Science is being squeezed out of primary school education, according to more than half of the teachers surveyed in a report by Brunel University London.
In the new report, co-authored by leading business lobbying organisation CBI, 53% of the 260 primary school teachers surveyed said teaching science has become less of a priority in the past five years.
Meanwhile, a third of teachers (33%) felt they lacked confidence when teaching science, and 62% want more professional development to build it.
More than a third (36%) of surveyed schools teaching science at Key Stage 2 don’t provide the minimum recommended two hours of science education each week.
Professor Julia Buckingham, Vice Chancellor and President of Brunel University London, said: “The report’s findings – indicating that STEM subjects have become less of a priority in Primary Schools in recent years – should be a wake-up call for everyone in government, business and education.
“None of us should be in any doubt of the critical importance of ensuring that the education system inspires interest and enthusiasm for the sciences and provides careers advice and guidance as early as possible for school students. Not only does the nation’s prosperity depend on this, it is also vital to ensure that educational and careers opportunities are not prematurely closed off to young people.
“The work we are doing at Brunel University London to address the shortage of highly qualified STEM teachers, develop innovative approaches for the teaching of mathematics and launch the national STEM Outreach Centre for school students, demonstrates our commitment to playing an active part in promoting the teaching of STEM in Primary Schools.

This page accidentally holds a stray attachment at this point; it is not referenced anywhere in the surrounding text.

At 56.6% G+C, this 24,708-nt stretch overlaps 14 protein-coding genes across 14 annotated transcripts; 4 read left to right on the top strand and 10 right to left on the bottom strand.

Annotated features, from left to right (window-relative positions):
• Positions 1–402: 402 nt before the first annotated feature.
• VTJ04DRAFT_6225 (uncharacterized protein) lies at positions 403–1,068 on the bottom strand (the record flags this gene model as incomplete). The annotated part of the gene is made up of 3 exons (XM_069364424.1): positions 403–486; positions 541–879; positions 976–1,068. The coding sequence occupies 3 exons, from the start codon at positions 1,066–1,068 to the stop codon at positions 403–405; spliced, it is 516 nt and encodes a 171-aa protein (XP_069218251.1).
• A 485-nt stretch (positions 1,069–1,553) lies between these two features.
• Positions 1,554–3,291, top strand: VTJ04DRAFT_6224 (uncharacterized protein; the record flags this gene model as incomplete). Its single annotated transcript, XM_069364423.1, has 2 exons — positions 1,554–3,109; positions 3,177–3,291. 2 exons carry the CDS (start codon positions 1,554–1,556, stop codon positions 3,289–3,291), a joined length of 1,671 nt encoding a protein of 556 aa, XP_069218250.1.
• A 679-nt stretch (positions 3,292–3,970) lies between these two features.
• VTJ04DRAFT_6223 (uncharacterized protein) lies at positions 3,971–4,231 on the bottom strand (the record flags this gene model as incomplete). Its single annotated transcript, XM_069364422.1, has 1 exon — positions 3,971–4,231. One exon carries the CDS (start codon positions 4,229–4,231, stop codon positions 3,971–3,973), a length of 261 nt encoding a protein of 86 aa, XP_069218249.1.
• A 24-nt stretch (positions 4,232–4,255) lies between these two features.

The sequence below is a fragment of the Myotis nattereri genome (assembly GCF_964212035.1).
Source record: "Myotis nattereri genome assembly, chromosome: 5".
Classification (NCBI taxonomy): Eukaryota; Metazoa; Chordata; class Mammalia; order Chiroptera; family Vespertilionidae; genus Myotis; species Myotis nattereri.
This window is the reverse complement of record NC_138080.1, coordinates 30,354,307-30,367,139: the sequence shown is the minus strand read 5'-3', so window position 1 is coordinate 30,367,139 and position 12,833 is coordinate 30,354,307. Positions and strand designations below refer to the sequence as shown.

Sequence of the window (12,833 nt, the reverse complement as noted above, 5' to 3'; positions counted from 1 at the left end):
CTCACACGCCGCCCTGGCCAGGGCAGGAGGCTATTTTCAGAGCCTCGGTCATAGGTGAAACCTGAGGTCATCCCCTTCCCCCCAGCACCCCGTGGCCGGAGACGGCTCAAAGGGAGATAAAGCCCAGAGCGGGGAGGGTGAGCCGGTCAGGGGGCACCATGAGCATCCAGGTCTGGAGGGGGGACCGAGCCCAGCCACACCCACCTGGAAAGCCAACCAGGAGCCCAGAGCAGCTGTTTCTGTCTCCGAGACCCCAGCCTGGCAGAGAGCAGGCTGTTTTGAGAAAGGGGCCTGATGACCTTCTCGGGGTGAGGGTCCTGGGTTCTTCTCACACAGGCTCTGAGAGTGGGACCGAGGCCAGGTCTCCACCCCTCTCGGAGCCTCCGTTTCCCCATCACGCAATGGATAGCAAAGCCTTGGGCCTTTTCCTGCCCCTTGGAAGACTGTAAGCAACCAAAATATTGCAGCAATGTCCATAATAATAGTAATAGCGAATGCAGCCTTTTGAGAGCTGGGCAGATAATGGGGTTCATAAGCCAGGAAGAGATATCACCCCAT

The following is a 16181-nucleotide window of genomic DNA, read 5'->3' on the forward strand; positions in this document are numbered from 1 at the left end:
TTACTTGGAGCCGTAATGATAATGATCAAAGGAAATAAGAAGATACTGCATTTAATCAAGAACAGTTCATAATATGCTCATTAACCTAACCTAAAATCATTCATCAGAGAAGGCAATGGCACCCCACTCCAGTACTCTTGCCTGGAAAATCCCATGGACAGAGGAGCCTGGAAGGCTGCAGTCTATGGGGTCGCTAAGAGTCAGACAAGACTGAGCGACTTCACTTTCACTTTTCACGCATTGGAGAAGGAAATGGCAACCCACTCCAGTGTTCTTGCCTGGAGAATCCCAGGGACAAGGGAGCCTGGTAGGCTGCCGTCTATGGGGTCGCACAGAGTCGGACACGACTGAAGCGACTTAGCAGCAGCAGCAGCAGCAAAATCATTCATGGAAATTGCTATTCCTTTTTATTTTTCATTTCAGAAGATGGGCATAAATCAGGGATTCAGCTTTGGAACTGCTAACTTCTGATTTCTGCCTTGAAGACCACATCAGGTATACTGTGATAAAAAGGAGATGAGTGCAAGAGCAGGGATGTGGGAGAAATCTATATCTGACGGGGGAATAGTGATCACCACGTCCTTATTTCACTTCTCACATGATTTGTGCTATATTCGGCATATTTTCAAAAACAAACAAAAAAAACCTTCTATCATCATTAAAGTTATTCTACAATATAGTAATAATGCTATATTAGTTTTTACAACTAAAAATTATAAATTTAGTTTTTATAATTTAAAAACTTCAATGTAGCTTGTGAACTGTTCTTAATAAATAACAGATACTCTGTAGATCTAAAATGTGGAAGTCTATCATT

“We are clear that it is our responsibility to work with schools in advancing this agenda and that business has a vital role to play as well. The scale of the challenge requires that we must all work together.”
The report, called Tomorrow’s World, outlines a series of recommendations to overcome the challenges of boosting science in primary schools:
· The UK and devolved Governments must set targets to have the best performing schools for science in Europe - and in the top five worldwide – by 2020. This should be underpinned by a new science education strategy – covering primary, secondary and tertiary education.
· Primary schools should ensure professional development for science is of a high standard and carried out regularly to build the confidence of primary teachers to deliver high-quality science lessons
· Teachers should be encouraged to spend more time with businesses and universities to enhance their understanding of scientific theory and its practical applications
· All primary schools should have a subject leader for science in place to drive forward the subject as a priority in each school
· Businesses and universities must divert more of their outreach resources to primary schools and not focus purely on secondary. The new Careers and Enterprise Company in England should include primary in its remit and should be funded for the term of the next Parliament.
John Cridland, CBI Director-General, said:“How can we expect to inspire future generations of scientists and engineers if we don’t deliver high-quality and inspiring science lessons at primary school age? If we are not careful, too many children will have lost interest in science before they hit their teens.
“A lack of science, technology, engineering and maths skills are already holding back economic growth and this will only get worse if we don’t energise the next generation. Pupils need innovative, fun lessons with access to the latest science kit and need to break free of the classroom more to visit cutting-edge companies and universities.”